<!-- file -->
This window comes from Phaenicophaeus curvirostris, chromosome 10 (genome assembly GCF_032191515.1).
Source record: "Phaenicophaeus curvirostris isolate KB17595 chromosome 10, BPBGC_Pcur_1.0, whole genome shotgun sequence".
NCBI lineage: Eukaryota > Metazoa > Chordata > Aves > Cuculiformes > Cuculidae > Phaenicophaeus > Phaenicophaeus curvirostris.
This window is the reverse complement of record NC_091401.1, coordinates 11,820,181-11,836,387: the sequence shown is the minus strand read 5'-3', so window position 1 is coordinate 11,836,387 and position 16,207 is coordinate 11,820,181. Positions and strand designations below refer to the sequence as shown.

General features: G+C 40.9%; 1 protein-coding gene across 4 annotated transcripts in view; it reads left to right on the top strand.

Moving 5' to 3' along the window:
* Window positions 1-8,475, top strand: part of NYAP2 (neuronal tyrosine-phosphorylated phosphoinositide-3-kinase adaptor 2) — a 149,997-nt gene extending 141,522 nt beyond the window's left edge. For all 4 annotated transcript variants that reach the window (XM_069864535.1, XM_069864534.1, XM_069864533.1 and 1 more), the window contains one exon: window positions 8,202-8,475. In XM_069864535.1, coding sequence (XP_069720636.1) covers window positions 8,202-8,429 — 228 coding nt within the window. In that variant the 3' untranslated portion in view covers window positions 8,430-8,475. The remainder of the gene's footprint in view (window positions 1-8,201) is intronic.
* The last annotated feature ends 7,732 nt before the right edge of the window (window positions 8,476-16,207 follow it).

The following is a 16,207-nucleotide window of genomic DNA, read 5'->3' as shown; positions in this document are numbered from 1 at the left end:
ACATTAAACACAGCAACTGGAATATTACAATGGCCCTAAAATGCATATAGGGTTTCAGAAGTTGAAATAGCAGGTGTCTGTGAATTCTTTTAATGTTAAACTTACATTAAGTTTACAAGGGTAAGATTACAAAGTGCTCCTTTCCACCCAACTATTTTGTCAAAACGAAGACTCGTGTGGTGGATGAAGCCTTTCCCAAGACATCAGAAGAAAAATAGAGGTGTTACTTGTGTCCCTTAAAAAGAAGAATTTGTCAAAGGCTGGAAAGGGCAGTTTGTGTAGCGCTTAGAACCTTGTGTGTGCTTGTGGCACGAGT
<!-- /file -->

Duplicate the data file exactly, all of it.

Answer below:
This window comes from Phaenicophaeus curvirostris, chromosome 10 (genome assembly GCF_032191515.1).
Source record: "Phaenicophaeus curvirostris isolate KB17595 chromosome 10, BPBGC_Pcur_1.0, whole genome shotgun sequence".
NCBI lineage: Eukaryota > Metazoa > Chordata > Aves > Cuculiformes > Cuculidae > Phaenicophaeus > Phaenicophaeus curvirostris.
This window is the reverse complement of record NC_091401.1, coordinates 11,820,181-11,836,387: the sequence shown is the minus strand read 5'-3', so window position 1 is coordinate 11,836,387 and position 16,207 is coordinate 11,820,181. Positions and strand designations below refer to the sequence as shown.

General features: G+C 40.9%; 1 protein-coding gene across 4 annotated transcripts in view; it reads left to right on the top strand.

Moving 5' to 3' along the window:
* Window positions 1-8,475, top strand: part of NYAP2 (neuronal tyrosine-phosphorylated phosphoinositide-3-kinase adaptor 2) — a 149,997-nt gene extending 141,522 nt beyond the window's left edge. For all 4 annotated transcript variants that reach the window (XM_069864535.1, XM_069864534.1, XM_069864533.1 and 1 more), the window contains one exon: window positions 8,202-8,475. In XM_069864535.1, coding sequence (XP_069720636.1) covers window positions 8,202-8,429 — 228 coding nt within the window. In that variant the 3' untranslated portion in view covers window positions 8,430-8,475. The remainder of the gene's footprint in view (window positions 1-8,201) is intronic.
* The last annotated feature ends 7,732 nt before the right edge of the window (window positions 8,476-16,207 follow it).

The following is a 16,207-nucleotide window of genomic DNA, read 5'->3' as shown; positions in this document are numbered from 1 at the left end:
ACATTAAACACAGCAACTGGAATATTACAATGGCCCTAAAATGCATATAGGGTTTCAGAAGTTGAAATAGCAGGTGTCTGTGAATTCTTTTAATGTTAAACTTACATTAAGTTTACAAGGGTAAGATTACAAAGTGCTCCTTTCCACCCAACTATTTTGTCAAAACGAAGACTCGTGTGGTGGATGAAGCCTTTCCCAAGACATCAGAAGAAAAATAGAGGTGTTACTTGTGTCCCTTAAAAAGAAGAATTTGTCAAAGGCTGGAAAGGGCAGTTTGTGTAGCGCTTAGAACCTTGTGTGTGCTTGTGGCACGAGT